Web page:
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As We walked into the lobby at Kennedy Krieger Institute in Baltimore, and were greeted by a team of strangers that somehow felt like they’d always been Daniels caregivers, I could feel the relief of the last few days begin to ease. Possibly even the last few years.
Less than 24 hours prior, Daniel – then 12 years old, had been in patient at Seattle Children’s Hospital Mental Health Unit. The treatment he needed was not available there, but they were keeping him safe for me so I could re focus and find the energy to bing him home again and keep up the marathon that was me keeping him safe. Alive.
But this time was different. Daniel was discharged from Children’s Hospital and this time we drove straight to the Airport and boarded an overnight flight to Baltimore, a city I hadn’t been to yet but have since grown to love. I’d never been so nervous for a flight, not having any inclination as to how Daniel would behave, if we could even get him on said airplane- which did end up being very difficult.
But at last there we were, Baltimore, at the doors to a facility we had been fighting to get Daniel into for over 18 months. The Kennedy Krieger Institute’s Neurobehavioral Unit. ( NBU).
Upon arriving, the NBU staff asked to take Daniel up to the unit while I went in a different direction to tackle paperwork. Having not slept in over 24 hours, Daniel promptly fell asleep once on the unit, and I painfully, fueled only by strong coffee, tried to be coherent for his intake interview, between bouts of tears and a desperate need for sleep.
I told them how it began, around age 5, when Daniel never seemed to stop moving. At first it was exciting. Daniel had been a very sick infant. Tube fed, always needing to be positioned just so to optimize breathing and digestion. He did not sit until 18 months or walk until about two. So seeing him run around was something we relished. At first.
Daniel’s roaming the house, changed to fleeing the house. Over the years we found him on multiple occasions inside various neighbors homes, out in the culdesac, he’d escape to the back yard multiple times an hour on any given day. It’s not that we didn’t watch him. It’s that sometimes a mother needs to pee, or tend to another child, or turn her back for three seconds and it was during those moments that my brilliantly opportunistic borderline non verbal son would make his escapes. It was the night we found him on the roof, having escaped through his bedroom window, that we realized just how much help this child was going to need.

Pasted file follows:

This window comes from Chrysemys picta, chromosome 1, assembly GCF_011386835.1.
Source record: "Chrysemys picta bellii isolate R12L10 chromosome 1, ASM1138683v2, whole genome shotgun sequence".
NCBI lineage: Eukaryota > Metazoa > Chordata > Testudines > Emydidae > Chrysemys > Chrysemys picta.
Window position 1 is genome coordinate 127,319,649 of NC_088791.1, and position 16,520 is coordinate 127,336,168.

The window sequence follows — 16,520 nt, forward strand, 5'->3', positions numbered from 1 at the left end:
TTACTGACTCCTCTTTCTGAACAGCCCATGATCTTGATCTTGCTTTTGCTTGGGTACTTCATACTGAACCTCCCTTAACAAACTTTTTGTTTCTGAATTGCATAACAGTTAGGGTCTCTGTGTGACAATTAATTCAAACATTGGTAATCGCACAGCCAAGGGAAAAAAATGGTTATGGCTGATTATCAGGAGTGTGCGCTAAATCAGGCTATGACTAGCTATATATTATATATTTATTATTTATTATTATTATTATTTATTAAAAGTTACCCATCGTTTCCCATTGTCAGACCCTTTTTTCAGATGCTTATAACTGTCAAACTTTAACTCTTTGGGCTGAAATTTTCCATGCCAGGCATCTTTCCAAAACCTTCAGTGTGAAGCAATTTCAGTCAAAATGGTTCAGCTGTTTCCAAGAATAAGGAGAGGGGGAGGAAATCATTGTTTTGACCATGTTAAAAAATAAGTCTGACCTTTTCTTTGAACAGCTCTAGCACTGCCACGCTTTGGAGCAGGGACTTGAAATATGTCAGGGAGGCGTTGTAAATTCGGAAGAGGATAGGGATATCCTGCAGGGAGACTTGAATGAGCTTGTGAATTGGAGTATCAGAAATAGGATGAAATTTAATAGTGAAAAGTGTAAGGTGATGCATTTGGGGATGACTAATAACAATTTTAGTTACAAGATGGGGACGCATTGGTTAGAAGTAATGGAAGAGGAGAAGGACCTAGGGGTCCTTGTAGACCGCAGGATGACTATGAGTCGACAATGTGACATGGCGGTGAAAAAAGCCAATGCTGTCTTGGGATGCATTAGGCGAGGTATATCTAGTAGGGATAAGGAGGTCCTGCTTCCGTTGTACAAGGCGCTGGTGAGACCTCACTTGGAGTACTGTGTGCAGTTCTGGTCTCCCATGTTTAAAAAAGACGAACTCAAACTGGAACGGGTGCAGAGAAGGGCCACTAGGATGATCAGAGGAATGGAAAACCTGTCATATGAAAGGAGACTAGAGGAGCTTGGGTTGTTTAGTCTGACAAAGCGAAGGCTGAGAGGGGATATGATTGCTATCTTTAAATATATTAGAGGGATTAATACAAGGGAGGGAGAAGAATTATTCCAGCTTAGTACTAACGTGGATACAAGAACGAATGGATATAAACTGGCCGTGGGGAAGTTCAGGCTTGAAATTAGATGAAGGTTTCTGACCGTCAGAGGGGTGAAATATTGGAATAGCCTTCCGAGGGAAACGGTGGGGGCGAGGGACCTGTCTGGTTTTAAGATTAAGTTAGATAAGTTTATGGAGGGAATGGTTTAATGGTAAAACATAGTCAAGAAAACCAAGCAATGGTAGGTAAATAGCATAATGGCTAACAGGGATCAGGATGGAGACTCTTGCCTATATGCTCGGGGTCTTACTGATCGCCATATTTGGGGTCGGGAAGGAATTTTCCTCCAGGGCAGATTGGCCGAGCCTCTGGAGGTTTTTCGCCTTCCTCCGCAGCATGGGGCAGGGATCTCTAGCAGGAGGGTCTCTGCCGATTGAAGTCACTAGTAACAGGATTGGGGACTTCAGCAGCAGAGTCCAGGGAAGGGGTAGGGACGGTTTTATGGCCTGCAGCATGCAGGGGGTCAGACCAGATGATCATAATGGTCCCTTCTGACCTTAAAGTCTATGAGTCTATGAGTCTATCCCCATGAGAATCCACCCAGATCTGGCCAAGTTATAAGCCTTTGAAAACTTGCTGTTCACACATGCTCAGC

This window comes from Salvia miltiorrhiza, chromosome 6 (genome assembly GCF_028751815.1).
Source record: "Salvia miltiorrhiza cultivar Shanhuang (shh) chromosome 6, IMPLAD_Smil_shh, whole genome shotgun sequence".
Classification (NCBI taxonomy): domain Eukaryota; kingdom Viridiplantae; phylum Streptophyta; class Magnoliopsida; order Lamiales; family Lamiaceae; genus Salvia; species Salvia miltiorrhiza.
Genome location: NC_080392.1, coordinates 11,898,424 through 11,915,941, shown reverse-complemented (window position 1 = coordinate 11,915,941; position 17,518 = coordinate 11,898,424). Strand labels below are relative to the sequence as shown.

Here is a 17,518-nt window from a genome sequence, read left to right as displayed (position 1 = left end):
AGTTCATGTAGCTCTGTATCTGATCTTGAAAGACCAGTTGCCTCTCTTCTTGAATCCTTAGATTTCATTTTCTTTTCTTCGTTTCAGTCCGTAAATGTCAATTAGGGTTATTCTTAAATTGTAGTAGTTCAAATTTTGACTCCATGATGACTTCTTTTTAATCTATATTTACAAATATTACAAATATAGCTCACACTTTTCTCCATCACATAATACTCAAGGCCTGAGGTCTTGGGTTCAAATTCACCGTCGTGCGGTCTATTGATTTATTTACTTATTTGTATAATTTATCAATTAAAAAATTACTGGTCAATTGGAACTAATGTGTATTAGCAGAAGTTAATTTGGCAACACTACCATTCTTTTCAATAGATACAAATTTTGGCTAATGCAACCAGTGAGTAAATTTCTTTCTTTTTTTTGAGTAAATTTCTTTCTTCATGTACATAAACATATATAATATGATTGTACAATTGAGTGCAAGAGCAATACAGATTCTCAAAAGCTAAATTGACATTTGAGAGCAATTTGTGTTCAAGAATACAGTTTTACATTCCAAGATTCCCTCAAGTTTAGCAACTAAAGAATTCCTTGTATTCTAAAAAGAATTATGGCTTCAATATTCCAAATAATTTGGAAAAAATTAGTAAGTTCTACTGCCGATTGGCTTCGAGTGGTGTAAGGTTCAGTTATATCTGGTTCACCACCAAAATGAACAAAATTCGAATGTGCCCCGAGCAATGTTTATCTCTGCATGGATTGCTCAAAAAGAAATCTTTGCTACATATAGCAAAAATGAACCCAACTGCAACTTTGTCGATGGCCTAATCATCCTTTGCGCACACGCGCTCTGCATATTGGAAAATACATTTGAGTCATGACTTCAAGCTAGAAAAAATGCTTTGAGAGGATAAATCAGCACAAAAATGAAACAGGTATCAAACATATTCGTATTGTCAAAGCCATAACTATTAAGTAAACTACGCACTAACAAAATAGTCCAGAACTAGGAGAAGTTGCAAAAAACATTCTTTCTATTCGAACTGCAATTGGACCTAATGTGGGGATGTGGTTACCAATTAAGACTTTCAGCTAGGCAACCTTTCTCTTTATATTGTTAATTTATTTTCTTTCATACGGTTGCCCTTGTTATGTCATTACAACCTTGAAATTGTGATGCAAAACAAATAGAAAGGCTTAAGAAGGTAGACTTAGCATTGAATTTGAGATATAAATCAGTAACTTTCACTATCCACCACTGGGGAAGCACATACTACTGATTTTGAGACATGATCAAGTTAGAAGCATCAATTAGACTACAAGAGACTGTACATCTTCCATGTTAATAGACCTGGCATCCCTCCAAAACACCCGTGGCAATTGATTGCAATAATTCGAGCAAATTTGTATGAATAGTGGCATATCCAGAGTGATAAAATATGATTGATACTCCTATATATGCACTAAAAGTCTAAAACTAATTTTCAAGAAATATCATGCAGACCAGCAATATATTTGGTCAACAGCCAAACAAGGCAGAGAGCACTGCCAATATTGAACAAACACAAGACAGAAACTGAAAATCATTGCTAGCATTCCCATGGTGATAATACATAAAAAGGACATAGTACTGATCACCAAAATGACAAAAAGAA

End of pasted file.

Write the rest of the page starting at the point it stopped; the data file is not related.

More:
By the time Daniel was admitted to the NBU, he had spent well over a dozen stays at the Behavioral and Medical Unit at Seattle Children’s. Each stay averaging 5 to 10 days.
Our home safety protocols were on par with maximum security facilities. There we keyed locks on both sides of all doors leading outside, coded electronic locks as well. Daniels bedroom window had reinforced plexiglass on the bottom half, allowing just enough room for him to be pulled out in case of fire, but preventing an escape.
Our Kitchen was sparse. All knives and medications locked away from a curious little boy. We only had paper plates and maybe two mugs. About a year prior Daniel had discovered a joy of watching glass smash and compulsively threw plates into the air , plug his ears and scream, as the plate smashed back down. With or without food on them.
Daniel’s siblings knew to where to hide when either enthusiasm for life, or anger prompted another plate and chair throwing session.
Lastly, we had most electronics either thrown out, or closely guarded. Daniel had developed such deep curiosity of how things worked, which again, we embraced at first, but soon came to regret. His curiosity switched from the mechanics of electronic items, to a compulsive need to find batteries. And if the item did not contain batteries, he would disassemble it, and smash it to bits until he was positive there were none. Nothing was safe. All of Daniels toys were destroyed, as were those of his siblings. Clock radios were next to go. Video game controllers, remotes, dvd players, iPads and hand held video games all went the way of death by screw driver as well. It was rough ( and expensive!).